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Scots councils need better performance management, say auditors

By Keith Aitken in Edinburgh | 4 October 2012

Inadequate performance management systems are preventing Scottish local authorities from properly comparing their activities, according to the Accounts Commission.

John Baillie: effective performance management 'particularly important at this time of tight financial pressures' Photo: Scottish Parliament

The 32 councils spend a total of £21bn annually but none has a comprehensive performance and improvement framework to benchmark services and demonstrate value for money, the auditors say. Their report published today, Managing performance: are you getting it right?, concludes that all Scottish councils can improve in this area.

‘Effectively managing performance and improvement helps councils demonstrate that they are delivering efficient and effective services to communities and are making the best use of resources,’ it says.

The report, the fourth in the commission’s How Councils Work series, is intended as a best practice handbook for councillors and officials alike.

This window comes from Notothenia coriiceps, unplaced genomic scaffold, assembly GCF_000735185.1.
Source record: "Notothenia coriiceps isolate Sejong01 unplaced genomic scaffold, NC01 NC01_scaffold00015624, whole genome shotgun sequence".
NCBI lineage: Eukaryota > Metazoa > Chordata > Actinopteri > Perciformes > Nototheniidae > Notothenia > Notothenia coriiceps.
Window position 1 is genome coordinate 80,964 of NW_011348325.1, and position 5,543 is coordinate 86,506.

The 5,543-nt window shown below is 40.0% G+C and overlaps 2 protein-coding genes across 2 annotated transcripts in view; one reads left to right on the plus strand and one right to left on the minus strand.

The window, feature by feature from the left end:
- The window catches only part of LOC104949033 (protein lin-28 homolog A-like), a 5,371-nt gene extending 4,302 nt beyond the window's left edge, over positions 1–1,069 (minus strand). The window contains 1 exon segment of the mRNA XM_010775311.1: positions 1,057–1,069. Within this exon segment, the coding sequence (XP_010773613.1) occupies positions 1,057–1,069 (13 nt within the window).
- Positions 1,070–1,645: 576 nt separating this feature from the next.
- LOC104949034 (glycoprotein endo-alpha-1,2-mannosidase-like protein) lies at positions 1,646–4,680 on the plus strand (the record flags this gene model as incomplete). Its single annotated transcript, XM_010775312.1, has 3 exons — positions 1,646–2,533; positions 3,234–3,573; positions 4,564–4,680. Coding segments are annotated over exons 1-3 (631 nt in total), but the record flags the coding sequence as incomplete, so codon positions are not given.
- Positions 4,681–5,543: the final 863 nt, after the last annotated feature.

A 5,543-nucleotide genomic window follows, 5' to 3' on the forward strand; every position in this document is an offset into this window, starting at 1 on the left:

It argues that everyone involved in a local authority has a responsibility for managing performance in the interests of both governance and accountability. Performance measures, it says, should reflect a council’s priorities and inform decision-making

Sometimes, the report finds, information is of low quality and too much trust is placed in electronic systems at the expense of developing the right corporate culture. It also accuses some councils of producing excessively lengthy performance reports, in which critical issues become buried, and of failing to prioritise key areas.

‘An effective performance management culture, led by both officials and councillors is essential,’ the report says. It adds that good self-assessment can reduce the scrutiny needed from outside auditors but although all councils are committed to self-assessment, in practice it is inconsistent in both coverage and quality.

‘Some councils can rely too much on audits and inspections for assurance, or to “cover” specific areas of corporate activity,’ the report finds.

‘This leads them to exclude audit and inspection focus areas when considering their own improvement activity. External scrutiny is not a substitute for rigorous self-evaluation.’ 

Accounts Commission chair John Baillie said: ‘It is particularly important at this time of tight financial pressures that they do have effective performance management to maintain quality services and ensure they are getting the best value for every pound spent.’

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